What You Can See In The Night Sky This Week

Each Monday I pick out the northern hemisphere’s celestial highlights (mid-northern latitudes) for the week ahead, but be sure to check my main feed for more in-depth articles on stargazing, astronomy, eclipses and more. 

What To Watch For In The Night Sky This Week: August 9-15, 2021

This is a special week for stargazing. First up we have a couple of nights where a beautiful slim crescent Moon slips past bright planet Venus low in the west after dark.

Then comes the Perseid meteor shower, which is predicted to be spraying shooting stars at us in the very early hours of Thursday and Friday. This week also sees the first seasonal rise of Sirius, also known as the “Dog Star.” 

Here’s everything you need to know about looking up this week: 

Tuesday, August 10, 2021: A crescent Moon and Venus

Tonight brings a real treat. Look low to the west just after sunset and you’ll see a wondrous sight—a 5%-lit crescent Moon a mere 4° from the bright planet Venus.

As it gets darker you’ll likely also notice “Earthshine” illuminate the Moon’s dark limb—sunlight reflected from the Earth back on to the Moon.

MORE FROM FORBESYour Stargazing Guide To August 2021: Perseid Meteor Shower, A ‘Pure’ Blue Moon And Blazing Giant Planets

To see it you’ll need an unobstructed horizon. A reasonably large park should do it as long as there aren’t many big trees or buildings in the vicinity. 

It will look almost as good tomorrow night, too: 

Tuesday, August 10, 2021: Cargo flight to the ISS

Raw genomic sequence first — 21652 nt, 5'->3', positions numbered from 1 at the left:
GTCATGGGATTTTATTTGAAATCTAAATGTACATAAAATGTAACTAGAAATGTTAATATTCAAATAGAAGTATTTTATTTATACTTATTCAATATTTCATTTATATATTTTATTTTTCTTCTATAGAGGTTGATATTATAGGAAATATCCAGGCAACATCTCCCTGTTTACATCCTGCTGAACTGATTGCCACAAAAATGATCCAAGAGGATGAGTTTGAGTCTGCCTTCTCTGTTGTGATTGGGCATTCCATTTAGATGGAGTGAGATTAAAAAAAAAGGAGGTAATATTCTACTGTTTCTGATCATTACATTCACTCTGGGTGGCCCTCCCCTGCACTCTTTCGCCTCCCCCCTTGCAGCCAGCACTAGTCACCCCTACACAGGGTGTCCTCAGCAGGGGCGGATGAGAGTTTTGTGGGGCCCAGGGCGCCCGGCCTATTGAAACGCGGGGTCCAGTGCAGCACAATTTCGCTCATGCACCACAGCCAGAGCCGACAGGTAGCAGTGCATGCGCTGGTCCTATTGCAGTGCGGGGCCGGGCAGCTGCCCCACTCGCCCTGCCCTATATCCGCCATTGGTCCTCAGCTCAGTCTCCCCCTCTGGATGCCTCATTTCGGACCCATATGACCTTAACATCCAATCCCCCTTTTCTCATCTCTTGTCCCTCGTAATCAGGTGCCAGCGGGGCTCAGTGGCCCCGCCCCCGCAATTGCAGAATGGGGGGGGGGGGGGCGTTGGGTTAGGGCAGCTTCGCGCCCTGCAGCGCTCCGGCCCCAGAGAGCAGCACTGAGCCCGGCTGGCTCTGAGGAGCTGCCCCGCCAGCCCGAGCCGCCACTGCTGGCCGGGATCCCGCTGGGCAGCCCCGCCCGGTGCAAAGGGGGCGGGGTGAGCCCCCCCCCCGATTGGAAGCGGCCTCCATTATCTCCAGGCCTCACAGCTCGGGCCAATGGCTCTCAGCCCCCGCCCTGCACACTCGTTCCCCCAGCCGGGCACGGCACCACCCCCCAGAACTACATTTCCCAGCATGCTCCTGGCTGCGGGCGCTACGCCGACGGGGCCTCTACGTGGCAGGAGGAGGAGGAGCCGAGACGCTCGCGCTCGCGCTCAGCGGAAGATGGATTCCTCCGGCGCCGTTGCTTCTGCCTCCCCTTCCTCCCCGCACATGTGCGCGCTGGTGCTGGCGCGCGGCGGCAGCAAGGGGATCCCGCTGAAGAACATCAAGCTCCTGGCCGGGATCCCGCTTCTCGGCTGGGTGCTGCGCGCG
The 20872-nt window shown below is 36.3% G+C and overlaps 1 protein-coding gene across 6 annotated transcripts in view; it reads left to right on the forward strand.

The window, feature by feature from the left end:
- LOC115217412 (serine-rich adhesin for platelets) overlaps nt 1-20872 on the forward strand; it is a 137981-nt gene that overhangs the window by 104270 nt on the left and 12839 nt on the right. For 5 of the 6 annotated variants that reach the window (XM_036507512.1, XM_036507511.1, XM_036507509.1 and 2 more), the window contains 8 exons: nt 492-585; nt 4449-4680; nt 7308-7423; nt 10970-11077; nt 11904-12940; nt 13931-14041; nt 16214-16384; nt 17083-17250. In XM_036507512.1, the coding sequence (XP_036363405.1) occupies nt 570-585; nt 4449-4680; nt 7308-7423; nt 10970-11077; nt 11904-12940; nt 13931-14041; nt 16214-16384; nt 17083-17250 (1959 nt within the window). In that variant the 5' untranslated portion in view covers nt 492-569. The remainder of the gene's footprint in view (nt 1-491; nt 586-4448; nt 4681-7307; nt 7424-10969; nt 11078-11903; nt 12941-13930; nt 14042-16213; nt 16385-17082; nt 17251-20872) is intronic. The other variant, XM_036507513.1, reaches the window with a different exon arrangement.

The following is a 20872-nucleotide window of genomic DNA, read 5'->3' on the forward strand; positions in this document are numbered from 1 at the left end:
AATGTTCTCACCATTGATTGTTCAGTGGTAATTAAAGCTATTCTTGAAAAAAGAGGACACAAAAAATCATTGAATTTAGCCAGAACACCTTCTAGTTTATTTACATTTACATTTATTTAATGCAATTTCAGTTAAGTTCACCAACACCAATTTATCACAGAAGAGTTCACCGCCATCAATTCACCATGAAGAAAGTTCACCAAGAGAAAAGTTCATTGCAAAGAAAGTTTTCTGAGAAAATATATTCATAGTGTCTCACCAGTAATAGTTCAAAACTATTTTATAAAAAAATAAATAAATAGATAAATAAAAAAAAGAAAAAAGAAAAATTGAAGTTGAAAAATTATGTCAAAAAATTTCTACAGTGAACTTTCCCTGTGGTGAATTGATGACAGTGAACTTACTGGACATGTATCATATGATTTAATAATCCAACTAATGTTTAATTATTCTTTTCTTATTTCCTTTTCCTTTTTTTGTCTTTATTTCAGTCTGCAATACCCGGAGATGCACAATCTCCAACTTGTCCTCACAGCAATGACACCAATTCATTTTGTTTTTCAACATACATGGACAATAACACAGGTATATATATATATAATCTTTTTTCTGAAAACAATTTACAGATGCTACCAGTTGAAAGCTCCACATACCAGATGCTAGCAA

NASA’s Wallops Flight Facility on Wallops Island will today, at 5:55 p.m. EDT, see a Northrop Grumman Antares rocket launch a Cygnus spacecraft on its 16th cargo delivery flight to the International Space Station. It will screen live on NASA TV and YouTube.  

MORE FROM FORBESInside NASA’s Jaw-Dropping Plans To Fly To Titan, Burn Its Lakes And Bring Home The ‘Origin Of Life’

Experiments onboard include 3D printing in space using rock and soil like that found on the Moon, how slime molds’ behavior is affected by microgravity and a new spacecraft carbon dioxide removal technology that could help future explorers on the Moon and Mars breathe more easily.

Wednesday, August 11, 2021: the heliacal rising of Sirius

Just before sunrise today you’ll be able to look to the east-southeast and see the first appearance from mid-northern latitudes of Sirius, the brightest star in the night sky.

Today is known as its “heliacal rising.” It was once thought that the rise of Sirius explained the extra heat of summer, hence the phase “the dog days of summer.” 

MORE FROM FORBESThis Year’s Perseid Meteor Shower Will Be The Brightest For Years. Here’s How To See Up To 50 ‘Shooting Stars’ In An Hour

Thursday, August 12, 2021: Perseid meteor shower

The year’s best meteor shower strikes in the early hours of today when about 100 shooting stars could be visible in dark, moonless country skies. You’ll not see that many, but if you get under reasonably dark country skies you’ll likely see 15-20 or so in a couple of hours.

MORE FROM FORBESSee 7 Jaw-Dropping New Photos Of Jupiter Taken This Week By NASA’s Juno

How? Look at the night sky and keep looking! Put that smartphone away … it will distract you and completely ruin your dark-adapted eyes. Be sure to look tomorrow night, too, because the actual peak is during the day, so which night is “best” is debatable and depends on your exact location.

Wishing you clear skies and wide eyes. 

Source link